SG Firms Take Ethical High Road with AI

A high percentage of Singapore firms are concerned about the ethical use of AI.

The conclusion was part of a global study AI Momentum, Maturity and Models for Success, which was commissioned by Accenture Applied Intelligence, SAS and Intel, and conducted by Forbes Insights.

In the study, 36 percent of Singapore executives said that they have deployed AI-based technologies, and 71 percent noted that they train their technologists in ethics. Meanwhile, 67 percent said that they have an ethics committee to review the use of AI.

The high regard for ethics puts Singapore firms on par with global competition, said the report. Forty-three percent review their AI output at least weekly and 30 percent have a process in place for augmenting or overriding questionable results.

At the same time, Singapore executives trust AI with 65 percent saying that they will depend on AI to make the right predictions and suggest the appropriate actions.

Singapore firms also see a strong link between AI and analytics.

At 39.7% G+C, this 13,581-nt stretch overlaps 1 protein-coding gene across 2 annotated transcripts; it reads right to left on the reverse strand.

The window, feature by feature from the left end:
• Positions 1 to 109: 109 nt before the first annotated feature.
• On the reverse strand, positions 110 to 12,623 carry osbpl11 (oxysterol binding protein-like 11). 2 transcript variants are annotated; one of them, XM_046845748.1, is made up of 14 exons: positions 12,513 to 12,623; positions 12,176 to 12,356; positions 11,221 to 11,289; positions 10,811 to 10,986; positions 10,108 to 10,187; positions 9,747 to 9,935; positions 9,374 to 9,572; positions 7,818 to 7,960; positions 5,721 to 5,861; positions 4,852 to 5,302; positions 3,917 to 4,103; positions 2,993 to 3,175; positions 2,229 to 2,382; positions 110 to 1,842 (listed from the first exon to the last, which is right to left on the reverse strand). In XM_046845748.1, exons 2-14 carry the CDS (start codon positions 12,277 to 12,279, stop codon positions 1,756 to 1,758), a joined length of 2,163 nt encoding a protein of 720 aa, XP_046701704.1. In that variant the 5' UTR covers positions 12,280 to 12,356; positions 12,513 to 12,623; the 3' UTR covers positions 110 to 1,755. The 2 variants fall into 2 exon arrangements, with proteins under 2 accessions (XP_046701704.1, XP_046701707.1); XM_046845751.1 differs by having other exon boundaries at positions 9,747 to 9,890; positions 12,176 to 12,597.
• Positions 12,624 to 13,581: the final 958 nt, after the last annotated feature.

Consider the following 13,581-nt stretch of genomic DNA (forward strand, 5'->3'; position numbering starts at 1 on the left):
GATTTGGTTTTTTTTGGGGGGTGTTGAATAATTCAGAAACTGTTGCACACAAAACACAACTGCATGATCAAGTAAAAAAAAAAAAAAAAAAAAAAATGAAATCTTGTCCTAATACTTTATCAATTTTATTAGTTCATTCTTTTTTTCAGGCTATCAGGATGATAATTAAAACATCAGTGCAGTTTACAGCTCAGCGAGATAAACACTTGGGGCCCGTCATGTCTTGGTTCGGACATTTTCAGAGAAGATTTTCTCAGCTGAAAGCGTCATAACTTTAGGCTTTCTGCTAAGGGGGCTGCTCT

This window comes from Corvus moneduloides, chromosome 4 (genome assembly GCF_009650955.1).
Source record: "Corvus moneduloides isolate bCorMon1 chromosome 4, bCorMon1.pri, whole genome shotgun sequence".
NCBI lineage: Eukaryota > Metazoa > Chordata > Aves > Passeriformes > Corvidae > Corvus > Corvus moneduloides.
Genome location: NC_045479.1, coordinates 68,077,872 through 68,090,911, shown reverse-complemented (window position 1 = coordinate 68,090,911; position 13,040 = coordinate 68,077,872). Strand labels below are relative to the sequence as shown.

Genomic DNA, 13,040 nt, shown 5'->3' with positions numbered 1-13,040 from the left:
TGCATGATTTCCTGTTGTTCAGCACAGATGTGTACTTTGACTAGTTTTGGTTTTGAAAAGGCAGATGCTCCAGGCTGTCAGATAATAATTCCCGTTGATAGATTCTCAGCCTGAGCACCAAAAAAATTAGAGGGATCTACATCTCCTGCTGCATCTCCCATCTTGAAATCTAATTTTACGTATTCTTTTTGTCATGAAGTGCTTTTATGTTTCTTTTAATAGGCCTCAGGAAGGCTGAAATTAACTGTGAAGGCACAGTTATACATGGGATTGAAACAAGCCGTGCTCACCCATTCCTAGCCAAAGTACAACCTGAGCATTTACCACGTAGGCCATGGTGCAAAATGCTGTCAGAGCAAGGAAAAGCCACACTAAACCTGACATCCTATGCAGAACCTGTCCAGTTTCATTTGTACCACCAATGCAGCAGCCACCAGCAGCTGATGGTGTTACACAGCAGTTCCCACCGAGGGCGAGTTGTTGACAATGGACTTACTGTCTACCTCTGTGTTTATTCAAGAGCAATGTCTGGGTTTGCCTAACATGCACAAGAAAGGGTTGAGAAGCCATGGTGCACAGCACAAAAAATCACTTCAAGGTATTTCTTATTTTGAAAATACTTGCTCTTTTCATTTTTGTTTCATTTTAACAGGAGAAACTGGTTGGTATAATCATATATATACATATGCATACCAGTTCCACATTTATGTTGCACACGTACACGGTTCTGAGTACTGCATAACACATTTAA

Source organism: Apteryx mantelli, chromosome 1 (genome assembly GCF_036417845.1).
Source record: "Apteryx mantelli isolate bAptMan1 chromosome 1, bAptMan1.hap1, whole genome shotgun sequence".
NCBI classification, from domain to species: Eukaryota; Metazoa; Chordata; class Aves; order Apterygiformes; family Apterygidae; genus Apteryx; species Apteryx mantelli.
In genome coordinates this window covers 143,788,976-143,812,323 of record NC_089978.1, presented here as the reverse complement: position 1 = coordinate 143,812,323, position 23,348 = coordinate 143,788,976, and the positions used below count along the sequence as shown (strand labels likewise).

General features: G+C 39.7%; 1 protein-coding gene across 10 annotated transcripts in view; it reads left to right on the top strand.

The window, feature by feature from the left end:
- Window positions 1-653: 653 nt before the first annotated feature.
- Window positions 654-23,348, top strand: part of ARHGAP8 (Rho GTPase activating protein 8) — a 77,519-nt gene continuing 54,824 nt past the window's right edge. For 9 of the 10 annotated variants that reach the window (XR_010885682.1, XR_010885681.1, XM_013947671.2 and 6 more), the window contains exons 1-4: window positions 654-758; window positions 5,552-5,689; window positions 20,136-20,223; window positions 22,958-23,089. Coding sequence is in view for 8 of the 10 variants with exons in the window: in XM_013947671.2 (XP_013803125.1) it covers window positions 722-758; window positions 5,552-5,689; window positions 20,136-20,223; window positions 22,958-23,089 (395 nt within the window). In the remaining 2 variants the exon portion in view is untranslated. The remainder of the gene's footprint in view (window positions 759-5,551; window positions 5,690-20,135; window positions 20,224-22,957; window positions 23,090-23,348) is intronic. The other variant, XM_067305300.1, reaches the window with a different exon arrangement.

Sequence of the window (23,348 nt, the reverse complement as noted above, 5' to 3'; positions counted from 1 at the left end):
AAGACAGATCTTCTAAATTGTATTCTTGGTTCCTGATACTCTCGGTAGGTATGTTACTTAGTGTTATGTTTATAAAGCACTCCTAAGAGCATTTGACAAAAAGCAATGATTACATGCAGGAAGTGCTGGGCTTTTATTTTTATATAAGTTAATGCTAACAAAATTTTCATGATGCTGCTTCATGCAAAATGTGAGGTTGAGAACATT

The study noted that 36 percent recognize that analytics play a major or central role in their company's AI efforts, while over half of Singapore executives agreed that AI will significantly reduce repetitive tasks over the next few years.

Sixty-five percent also believed AI will enable them to mine massive volumes of data faster to inform business decisions.

Attitudes toward AI are also positive.

Singapore executives view AI as augmenting the current workforce -- not taking away their jobs. 

Seventy-eight percent said that they do not anticipate any impact on jobs due to AI’s implementation, while 61 percent noted that AI is elevating job roles.

The above insights were discussed at Accenture’s recent Responsible AI Roundtable event. It featured Dr. Rumman Chowdhury, managing director and global lead for Responsible AI, Accenture Applied Intelligence; Deborah Rhee Santiago, managing director, Digital & Strategic Offerings – Legal, Accenture; and Lee Joon Seong, managing director, Accenture Applied Intelligence, ASEAN.

This discussion also highlighted the AI Fairness Tool that Accenture pioneered last year, which measures disparate impact, and corrects for predictive parity to achieve equal opportunity, addressing the importance of companies building ethics from the ground up.